We all agree, that matter touches in cont'act, and that whatever moves, is put in motion by another. We know, on the other hand, that, in reasoning, argumentations, demonstrations, &e. wherein we infer one thing from another, and another thing from that inference, and a third from thence, and so on, there is an infinity of different modes of thought. If those different modes ofv thought be no more than the different states of the solidrfigured, divisible parts of matter, with respect to velocity and direction,

it is necessary that they should have been put'

into these different states, by the impulse of

some foreign mover.

R' If*

If this mover, which is the cause of motioilg be matter, it must be moved or acted on itself :_ for otherwise it could not produce a change of motion in other contiguous parts of matter. There must still be a mover prior to the sor

r'ner, and another prior to that, and so on to in- '

finity, in every act of reason and argumentatio'n. But a progreffion to infinity is discarded by all philosophers, both ancient and modern.

To spin out the subject' in metaphysical arguments, were loss of time. Suffice it to say, that we would contradict our reason, and belye our hearts, in supposing that the troubles, agitations, importunate remorses, we feel after the commiffiort of some horrid crime,-the secret reproaches of a guilty conscience, which made the Athenian parricide cry out, twenty years after having tnurd'ered his father, that the crows upbra'ided him with his death z-we would, I say, only belye our hearts, in supposing such interior' þuniffiments ,' which tread in the heels of guilt,

. to be no more _ than an affe'mblag'e of little atoms, with hooked.or rough' surfaces. In supposing that patience and resignation in our affiictions, from' an expectation of immortality and the' spiritu'al joys os future bliss', the distant reward of our trials, are the result of smooth atoms gliding through the brain; or that the lion'ers,' which haunt the guilty, proceed from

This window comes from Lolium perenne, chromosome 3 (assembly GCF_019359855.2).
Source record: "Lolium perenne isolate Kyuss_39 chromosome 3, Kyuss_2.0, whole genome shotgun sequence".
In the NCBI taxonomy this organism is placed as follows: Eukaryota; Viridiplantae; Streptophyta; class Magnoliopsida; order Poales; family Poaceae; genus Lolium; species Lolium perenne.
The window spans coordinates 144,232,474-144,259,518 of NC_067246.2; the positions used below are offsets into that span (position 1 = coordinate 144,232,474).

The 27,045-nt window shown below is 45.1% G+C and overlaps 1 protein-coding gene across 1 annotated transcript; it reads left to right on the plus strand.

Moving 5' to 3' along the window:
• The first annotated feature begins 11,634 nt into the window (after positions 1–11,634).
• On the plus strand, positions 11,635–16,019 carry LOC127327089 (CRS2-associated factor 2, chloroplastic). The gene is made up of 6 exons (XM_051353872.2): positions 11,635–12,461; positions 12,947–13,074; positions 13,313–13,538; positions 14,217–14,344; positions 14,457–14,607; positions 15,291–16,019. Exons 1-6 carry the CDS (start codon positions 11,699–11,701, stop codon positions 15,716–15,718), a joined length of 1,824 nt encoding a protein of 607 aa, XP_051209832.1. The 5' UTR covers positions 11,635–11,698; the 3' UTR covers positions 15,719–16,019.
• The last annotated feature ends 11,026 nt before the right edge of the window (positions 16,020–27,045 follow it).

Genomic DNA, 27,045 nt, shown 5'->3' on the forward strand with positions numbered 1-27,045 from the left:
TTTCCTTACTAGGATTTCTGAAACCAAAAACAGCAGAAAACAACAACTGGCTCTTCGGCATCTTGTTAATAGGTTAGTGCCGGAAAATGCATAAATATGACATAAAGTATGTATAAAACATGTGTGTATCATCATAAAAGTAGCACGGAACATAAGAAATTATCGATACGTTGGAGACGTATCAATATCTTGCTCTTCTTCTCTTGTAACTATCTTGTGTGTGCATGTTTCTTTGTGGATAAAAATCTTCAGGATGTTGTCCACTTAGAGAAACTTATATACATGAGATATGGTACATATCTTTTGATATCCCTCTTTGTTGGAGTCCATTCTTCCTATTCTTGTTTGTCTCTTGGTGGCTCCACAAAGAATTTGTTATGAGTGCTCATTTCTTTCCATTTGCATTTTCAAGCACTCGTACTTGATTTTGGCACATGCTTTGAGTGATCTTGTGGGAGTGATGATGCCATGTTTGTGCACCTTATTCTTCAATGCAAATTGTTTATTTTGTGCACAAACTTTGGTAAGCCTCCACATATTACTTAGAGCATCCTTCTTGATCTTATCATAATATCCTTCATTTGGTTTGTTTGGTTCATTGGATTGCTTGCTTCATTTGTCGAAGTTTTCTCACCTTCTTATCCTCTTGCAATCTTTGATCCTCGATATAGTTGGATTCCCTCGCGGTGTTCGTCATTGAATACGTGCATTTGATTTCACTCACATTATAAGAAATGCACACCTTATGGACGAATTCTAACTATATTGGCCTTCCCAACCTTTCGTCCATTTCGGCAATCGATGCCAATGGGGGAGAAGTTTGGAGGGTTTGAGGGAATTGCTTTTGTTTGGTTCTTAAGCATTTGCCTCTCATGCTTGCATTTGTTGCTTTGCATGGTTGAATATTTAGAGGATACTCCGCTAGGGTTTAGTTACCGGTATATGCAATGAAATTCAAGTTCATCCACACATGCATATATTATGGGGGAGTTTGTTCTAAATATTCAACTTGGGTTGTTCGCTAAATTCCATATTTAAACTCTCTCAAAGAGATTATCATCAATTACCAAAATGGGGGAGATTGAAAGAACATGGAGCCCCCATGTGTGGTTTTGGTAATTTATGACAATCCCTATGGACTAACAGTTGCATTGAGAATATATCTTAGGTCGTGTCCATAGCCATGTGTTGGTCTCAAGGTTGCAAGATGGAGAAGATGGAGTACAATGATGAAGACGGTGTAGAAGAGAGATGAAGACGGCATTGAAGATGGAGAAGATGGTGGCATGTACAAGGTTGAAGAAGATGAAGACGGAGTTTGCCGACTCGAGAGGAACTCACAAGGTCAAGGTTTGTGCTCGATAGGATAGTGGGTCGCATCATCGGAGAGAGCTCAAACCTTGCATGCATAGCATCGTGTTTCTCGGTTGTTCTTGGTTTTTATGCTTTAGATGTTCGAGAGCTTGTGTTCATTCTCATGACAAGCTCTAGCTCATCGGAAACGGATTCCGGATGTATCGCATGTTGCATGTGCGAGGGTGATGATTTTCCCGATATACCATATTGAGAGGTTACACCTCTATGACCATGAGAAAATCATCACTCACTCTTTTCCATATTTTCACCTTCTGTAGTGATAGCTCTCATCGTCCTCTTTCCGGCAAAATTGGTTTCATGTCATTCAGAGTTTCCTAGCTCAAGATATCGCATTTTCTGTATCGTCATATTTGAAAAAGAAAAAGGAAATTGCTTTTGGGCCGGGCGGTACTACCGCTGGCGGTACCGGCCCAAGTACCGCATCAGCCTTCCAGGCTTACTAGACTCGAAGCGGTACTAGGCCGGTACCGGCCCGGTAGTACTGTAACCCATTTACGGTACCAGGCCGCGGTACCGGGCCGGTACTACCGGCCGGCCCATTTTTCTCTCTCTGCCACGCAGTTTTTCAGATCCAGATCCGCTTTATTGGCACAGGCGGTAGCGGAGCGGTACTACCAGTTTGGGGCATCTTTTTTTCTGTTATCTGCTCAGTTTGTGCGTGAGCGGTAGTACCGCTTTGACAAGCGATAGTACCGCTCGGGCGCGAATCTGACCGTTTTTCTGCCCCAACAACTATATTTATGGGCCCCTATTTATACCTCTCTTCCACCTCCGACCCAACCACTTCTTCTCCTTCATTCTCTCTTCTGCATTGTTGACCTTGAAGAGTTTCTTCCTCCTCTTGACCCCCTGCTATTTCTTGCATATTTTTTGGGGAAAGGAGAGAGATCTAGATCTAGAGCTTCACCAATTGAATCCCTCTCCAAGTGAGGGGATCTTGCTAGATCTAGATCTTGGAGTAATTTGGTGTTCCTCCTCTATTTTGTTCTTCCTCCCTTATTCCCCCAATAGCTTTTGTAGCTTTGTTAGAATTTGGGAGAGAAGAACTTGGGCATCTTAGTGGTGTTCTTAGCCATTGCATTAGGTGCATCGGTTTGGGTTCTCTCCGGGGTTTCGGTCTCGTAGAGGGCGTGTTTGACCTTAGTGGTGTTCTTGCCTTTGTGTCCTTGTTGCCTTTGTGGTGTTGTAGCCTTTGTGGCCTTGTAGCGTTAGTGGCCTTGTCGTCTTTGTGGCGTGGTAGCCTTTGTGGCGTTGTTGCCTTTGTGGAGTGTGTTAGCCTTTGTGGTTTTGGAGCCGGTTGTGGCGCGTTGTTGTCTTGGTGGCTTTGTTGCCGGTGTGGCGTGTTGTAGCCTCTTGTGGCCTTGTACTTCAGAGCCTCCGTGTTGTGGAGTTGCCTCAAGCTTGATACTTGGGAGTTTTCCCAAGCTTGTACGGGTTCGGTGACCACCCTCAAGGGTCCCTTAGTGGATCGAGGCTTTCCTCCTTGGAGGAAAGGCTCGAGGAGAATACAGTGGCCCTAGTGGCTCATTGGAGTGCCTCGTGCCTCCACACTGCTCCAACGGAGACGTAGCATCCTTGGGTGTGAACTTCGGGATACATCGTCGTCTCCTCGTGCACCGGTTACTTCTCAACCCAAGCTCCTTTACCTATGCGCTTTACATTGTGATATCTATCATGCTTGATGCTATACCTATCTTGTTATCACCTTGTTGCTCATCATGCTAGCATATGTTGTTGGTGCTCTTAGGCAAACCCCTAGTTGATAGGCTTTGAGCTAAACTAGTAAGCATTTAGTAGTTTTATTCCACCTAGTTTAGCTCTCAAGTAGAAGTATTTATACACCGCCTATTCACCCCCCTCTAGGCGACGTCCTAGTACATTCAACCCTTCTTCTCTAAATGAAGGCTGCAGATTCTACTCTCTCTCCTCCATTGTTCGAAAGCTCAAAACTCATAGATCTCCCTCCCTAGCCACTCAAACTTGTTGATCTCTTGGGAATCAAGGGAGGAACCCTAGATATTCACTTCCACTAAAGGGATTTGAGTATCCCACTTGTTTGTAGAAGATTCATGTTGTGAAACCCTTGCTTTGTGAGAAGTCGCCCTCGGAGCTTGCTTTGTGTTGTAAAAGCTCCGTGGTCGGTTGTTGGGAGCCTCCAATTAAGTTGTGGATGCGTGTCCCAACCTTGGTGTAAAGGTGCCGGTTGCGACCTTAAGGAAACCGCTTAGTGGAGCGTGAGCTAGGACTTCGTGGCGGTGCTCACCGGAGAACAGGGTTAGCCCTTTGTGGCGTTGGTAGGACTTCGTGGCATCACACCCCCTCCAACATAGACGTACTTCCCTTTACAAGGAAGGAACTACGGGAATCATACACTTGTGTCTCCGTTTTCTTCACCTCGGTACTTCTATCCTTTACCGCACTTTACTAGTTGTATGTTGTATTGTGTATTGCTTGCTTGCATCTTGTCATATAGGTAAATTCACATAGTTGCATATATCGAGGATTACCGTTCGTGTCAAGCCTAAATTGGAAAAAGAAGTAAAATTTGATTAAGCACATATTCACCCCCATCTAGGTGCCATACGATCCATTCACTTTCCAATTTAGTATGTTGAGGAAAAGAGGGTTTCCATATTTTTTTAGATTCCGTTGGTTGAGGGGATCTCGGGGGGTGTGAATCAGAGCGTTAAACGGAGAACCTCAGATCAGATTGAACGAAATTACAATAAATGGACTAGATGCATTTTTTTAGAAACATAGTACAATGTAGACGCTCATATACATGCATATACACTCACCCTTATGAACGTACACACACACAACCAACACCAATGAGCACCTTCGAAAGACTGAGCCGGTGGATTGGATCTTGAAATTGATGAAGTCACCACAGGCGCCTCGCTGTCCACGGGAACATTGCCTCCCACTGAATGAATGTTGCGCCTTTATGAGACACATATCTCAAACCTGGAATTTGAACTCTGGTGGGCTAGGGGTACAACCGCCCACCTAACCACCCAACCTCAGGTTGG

the' ihe same cause which, produces a pain in the head, back, or stomach. l

Further i vUnder the dispensation of a and powerful God, crimes must b'e punished, and virtue rewarded. What notion can we form of a God, who makes no distinction betweerif the wretch who strfangles' his father, in order to take posseffion of his estate, and the just man' who is disposed to prefer death to iniquity, fromss an apprehensionv of offending his Maker P''

Yet the world has seen the greatest smner's elated with prosperity,-arrayed with crimes, as' with a raiment' of 'glory,'+swimming* in ad ocean of pleasures, which the fountains of ezij tortior'i and injustice supply,-strangers to those miseries which, in this world, seem t'o be the inherit'ance of the righteous. _ How many ilIus-' trious, 'wlrosi: power and. credit' silerrce the authority of the laws, whilst the innocent vicltin'i is suspended on the tree, upon the depo-A' sition of a perj'urer, or from the corruption of a: judge? The world has' seen alHierod on the throne, after rriu'rder'ing the in'nocents',-z.and 33 John the Baptist beh'eaded, in" prison, fer' ex{ claiming against incest,-"a' Nero swaying* the: sceptr'e' of the World, after ripping open his'' mother's w0m'b3,-and 'a Paul' bound with: chains, for preaching justice, judgment; and" ehastity;

a Virtue?